Global Kids’ mission is to educate and inspire underserved youth to become successful students, global citizens, and community leaders. Funds will be used for the Human Rights Activist Project in three Crown Heights public schools to empower youth to advocate for community and global issues through interactive workshops on community organizing, social action, digital and social media, policy, and root causes.
NYC Coalition for Educational Justice - $10,000
NYC Coalition for Educational Justice is a parent-led movement that seeks to affect policy change and create a more equitable educational system. Funds will support local parent engagement around the Department of Education's Community Schools Initiative, which will bring over a million dollars in new resources to three Crown Heights schools.
The Youth Farm - $10,000
The Youth Farm is a one-acre farm on the Wingate Campus that grows approximately 15,000 pounds of fresh, culturally relevant crops for the Crown Heights community each year. Funds will support a year-round youth program, an advanced organic farming training program for adults, and a paid summer youth employment program.
Weeksville Heritage Center - $10,000
Weeksville Heritage Center is an historic site museum and community cultural center that preserves the legacy of the original Weeksville community founded in 1838 – one of the first and most prolific free African American communities in the United States. Funds will support a performance project featuring new oral histories and collaborations with local performing artists and teens to mark the 25th anniversary of the 1991 Crown Heights Riots. Weeksville will also host a community dinner for residents of its immediate vicinity.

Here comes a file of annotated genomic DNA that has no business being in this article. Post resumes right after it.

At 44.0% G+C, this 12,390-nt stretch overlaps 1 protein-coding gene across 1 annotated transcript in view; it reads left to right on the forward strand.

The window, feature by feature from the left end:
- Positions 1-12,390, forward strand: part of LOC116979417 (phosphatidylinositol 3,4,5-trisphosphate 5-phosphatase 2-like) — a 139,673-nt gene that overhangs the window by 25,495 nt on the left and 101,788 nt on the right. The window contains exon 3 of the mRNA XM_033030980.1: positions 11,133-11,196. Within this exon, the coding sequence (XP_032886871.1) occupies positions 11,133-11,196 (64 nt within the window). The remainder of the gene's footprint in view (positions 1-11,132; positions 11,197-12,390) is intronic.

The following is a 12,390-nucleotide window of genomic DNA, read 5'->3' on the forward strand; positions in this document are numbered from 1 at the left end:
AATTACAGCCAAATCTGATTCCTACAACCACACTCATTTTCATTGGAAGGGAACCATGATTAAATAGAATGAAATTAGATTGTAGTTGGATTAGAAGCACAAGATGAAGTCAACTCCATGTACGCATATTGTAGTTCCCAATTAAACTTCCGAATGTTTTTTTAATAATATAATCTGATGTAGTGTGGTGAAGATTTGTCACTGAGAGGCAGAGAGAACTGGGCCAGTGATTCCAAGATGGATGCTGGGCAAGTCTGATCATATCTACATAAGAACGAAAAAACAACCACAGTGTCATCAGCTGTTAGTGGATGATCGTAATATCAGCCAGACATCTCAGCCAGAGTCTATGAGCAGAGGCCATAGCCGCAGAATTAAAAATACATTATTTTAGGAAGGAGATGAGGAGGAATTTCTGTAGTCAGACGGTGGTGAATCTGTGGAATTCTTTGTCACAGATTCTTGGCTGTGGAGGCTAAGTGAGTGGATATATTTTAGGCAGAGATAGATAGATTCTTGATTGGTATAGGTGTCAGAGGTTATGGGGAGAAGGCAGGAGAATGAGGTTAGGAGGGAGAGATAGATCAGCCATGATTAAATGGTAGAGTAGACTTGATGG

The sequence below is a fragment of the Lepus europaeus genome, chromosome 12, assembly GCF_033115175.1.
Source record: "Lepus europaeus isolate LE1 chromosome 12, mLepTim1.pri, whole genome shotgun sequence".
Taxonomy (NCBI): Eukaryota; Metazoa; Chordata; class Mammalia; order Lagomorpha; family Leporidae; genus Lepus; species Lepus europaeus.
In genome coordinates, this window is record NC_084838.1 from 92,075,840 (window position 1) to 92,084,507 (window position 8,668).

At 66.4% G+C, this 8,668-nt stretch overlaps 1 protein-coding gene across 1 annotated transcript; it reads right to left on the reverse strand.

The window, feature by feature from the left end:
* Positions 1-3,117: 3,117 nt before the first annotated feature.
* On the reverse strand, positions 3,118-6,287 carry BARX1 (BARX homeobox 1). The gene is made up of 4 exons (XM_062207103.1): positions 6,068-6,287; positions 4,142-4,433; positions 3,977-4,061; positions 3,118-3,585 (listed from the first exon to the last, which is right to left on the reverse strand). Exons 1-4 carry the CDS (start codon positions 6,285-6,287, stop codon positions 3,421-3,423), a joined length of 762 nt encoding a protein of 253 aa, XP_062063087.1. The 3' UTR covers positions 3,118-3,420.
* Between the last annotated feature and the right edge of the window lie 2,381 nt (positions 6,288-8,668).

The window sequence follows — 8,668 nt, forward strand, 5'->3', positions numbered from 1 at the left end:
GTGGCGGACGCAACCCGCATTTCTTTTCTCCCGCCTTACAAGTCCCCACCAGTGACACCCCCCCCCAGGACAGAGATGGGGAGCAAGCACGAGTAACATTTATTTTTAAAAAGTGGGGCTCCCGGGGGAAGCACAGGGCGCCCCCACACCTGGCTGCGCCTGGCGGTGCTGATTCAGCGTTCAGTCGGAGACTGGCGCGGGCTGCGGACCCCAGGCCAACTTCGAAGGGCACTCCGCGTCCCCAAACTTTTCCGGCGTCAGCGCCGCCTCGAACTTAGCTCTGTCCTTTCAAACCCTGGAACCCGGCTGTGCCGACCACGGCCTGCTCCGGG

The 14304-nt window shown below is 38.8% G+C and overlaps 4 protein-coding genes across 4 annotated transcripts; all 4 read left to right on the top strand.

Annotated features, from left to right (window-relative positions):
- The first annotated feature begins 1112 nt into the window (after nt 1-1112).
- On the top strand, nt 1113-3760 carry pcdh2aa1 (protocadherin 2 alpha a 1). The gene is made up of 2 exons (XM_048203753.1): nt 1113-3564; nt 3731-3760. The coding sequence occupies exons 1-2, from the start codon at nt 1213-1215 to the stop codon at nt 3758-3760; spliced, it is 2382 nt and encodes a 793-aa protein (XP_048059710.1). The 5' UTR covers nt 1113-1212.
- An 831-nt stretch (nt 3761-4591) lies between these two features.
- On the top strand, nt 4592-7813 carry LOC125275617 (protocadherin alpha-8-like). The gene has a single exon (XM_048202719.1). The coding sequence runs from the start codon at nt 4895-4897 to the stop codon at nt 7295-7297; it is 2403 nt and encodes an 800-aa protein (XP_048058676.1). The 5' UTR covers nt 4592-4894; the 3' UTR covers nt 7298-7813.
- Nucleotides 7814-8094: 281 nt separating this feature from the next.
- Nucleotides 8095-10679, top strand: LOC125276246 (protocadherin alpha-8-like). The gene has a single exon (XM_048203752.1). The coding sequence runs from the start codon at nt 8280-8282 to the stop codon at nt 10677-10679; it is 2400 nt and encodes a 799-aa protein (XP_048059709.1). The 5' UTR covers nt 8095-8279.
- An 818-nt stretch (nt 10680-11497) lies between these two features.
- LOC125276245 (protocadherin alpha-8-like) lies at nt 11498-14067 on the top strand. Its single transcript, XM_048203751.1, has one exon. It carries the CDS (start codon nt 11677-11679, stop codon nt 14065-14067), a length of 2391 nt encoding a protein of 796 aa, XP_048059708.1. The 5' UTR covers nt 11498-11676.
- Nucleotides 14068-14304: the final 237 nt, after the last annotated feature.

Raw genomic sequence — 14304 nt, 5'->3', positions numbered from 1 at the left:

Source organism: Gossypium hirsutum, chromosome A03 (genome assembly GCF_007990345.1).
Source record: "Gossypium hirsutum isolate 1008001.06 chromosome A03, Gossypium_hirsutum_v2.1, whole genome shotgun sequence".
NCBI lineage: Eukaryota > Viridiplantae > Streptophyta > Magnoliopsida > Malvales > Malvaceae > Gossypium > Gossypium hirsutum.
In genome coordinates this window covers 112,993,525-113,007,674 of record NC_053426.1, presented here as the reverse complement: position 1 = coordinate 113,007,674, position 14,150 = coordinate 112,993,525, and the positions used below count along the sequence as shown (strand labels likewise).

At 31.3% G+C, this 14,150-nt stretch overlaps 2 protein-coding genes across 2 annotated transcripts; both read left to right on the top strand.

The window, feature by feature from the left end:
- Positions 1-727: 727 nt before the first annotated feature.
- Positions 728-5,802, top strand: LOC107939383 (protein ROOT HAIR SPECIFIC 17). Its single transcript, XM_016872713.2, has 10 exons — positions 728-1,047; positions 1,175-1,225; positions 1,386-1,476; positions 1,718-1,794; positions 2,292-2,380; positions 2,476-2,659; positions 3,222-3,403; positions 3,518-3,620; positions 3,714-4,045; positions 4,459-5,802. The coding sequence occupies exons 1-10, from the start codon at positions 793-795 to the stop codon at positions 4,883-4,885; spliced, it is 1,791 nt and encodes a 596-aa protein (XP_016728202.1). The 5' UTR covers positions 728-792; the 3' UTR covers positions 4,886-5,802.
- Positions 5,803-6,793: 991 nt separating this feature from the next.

Brooklyn Hi-Art! Machine - $5,000
Brooklyn Hi-Art! Machine is a collaborative public art project that explores art-making as a community-building tool. Funds will be used to create and distribute an accessible guide to tenants’ rights to assist long-time residents being pushed out of their homes.
Progress Playbook - $5,000
Progress Playbook designs customized learning experiences for entrepreneurs so that they can accomplish their business goals. A $5,000 grant will provide 10 Crown Heights youth with a three-month entrepreneur training program, through which each will develop a comprehensive business plan. Three plans selected by community members will receive financial and technical assistance to launch or expand their business within Crown Heights.
Simone Leigh - $5,000
Resident Simone Leigh is receiving a $5,000 grant to support an innovative series of drumming classes and workshops for black women and girls in Crown Heights, which seeks to build bridges across cultures and communities and provide a nurturing environment where participants can relax, learn new skills, exercise, and connect in a non-competitive way.
Young Movement - $5,000
Young Movement provides research, advocacy, and partnerships on socio-economic issues like financial literacy and employment alternatives for young adults. Funds will support the Weeksville Entrepreneurship Project to train 10 young adults from the Weeksville section of Crown Heights in tools to find and create sustainable solutions to employment, financial, and health disparities in Weeksville.